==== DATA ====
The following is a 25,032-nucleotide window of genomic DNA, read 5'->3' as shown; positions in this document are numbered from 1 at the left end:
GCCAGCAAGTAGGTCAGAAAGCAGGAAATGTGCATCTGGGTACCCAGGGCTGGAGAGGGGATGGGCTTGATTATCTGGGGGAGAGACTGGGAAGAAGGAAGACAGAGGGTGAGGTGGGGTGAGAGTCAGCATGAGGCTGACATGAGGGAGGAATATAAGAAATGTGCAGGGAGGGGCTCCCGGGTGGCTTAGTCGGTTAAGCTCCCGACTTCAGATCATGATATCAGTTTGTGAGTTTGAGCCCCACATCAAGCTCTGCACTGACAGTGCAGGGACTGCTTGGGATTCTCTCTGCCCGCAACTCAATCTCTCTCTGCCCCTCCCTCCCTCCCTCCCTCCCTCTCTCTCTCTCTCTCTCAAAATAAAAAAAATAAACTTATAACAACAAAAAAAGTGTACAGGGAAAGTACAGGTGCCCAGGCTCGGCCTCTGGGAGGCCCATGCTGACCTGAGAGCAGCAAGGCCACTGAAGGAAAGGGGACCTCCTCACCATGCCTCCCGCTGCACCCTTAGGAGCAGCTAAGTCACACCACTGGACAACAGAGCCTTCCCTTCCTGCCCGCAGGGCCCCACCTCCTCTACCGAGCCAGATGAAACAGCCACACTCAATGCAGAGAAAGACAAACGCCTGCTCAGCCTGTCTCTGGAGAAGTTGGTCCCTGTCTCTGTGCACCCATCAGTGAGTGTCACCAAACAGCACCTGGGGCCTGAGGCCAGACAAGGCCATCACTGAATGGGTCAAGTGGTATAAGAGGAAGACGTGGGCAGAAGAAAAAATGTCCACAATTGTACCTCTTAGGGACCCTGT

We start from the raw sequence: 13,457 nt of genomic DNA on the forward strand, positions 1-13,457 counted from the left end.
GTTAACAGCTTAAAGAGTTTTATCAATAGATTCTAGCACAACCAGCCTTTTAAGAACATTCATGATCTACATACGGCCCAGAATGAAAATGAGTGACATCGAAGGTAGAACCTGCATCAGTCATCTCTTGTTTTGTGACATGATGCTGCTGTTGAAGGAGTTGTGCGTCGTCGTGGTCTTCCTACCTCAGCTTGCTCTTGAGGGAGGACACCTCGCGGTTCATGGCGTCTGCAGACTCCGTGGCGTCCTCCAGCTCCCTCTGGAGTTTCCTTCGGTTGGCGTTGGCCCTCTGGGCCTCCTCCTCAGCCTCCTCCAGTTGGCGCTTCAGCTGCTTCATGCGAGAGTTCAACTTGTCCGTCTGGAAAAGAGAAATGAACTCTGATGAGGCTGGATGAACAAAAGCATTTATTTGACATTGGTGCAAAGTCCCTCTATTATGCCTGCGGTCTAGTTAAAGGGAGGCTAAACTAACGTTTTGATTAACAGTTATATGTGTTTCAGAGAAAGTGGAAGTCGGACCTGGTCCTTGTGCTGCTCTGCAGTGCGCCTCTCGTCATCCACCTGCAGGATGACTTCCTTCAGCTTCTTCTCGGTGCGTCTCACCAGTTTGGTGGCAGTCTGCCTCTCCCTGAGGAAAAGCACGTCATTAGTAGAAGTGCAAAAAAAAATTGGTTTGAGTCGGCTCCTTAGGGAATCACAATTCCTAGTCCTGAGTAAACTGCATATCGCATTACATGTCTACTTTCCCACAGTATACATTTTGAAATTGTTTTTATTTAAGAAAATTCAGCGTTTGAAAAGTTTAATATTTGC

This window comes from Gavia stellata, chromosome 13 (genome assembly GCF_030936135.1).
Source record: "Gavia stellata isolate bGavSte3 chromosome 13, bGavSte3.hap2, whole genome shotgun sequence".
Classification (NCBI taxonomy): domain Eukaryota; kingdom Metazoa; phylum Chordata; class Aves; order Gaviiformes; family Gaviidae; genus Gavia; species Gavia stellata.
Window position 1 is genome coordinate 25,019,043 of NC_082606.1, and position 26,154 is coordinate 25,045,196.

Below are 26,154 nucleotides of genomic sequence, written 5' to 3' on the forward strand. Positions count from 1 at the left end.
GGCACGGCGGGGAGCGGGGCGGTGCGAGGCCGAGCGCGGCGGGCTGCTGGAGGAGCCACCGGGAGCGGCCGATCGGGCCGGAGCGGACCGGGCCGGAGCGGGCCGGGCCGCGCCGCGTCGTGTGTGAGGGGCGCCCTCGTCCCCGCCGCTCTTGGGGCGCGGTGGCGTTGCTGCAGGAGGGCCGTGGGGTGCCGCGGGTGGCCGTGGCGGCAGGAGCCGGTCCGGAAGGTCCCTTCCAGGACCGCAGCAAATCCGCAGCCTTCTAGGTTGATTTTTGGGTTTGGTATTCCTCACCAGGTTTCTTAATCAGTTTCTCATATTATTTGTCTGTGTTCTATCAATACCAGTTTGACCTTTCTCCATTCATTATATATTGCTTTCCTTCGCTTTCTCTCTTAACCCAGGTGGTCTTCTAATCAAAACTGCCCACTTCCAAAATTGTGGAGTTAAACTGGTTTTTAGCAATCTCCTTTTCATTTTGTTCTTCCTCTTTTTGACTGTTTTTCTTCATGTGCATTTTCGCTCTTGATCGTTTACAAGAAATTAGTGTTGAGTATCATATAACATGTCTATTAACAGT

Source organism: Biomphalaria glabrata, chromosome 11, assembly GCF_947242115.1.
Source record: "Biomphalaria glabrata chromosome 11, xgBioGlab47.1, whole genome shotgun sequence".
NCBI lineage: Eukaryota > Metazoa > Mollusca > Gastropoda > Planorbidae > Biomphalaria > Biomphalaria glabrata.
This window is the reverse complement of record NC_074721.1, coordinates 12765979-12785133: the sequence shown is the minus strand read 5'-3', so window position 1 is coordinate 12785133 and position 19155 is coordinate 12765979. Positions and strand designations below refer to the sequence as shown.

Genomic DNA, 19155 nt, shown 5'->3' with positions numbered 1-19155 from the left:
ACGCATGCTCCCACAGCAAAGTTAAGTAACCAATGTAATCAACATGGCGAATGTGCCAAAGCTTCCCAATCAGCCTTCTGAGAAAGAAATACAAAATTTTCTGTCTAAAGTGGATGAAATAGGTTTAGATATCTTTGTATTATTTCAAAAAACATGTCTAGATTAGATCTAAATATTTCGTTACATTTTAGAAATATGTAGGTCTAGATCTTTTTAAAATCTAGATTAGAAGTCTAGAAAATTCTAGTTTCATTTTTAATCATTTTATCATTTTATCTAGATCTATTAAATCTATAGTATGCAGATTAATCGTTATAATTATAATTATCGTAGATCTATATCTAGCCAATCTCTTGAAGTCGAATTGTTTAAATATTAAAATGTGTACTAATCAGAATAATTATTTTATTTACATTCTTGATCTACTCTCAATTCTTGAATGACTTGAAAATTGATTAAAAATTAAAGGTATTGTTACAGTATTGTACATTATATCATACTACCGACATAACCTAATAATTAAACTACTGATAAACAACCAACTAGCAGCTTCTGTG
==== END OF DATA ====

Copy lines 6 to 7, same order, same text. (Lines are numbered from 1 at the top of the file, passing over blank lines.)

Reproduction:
Source record: "Gavia stellata isolate bGavSte3 chromosome 13, bGavSte3.hap2, whole genome shotgun sequence".
Classification (NCBI taxonomy): domain Eukaryota; kingdom Metazoa; phylum Chordata; class Aves; order Gaviiformes; family Gaviidae; genus Gavia; species Gavia stellata.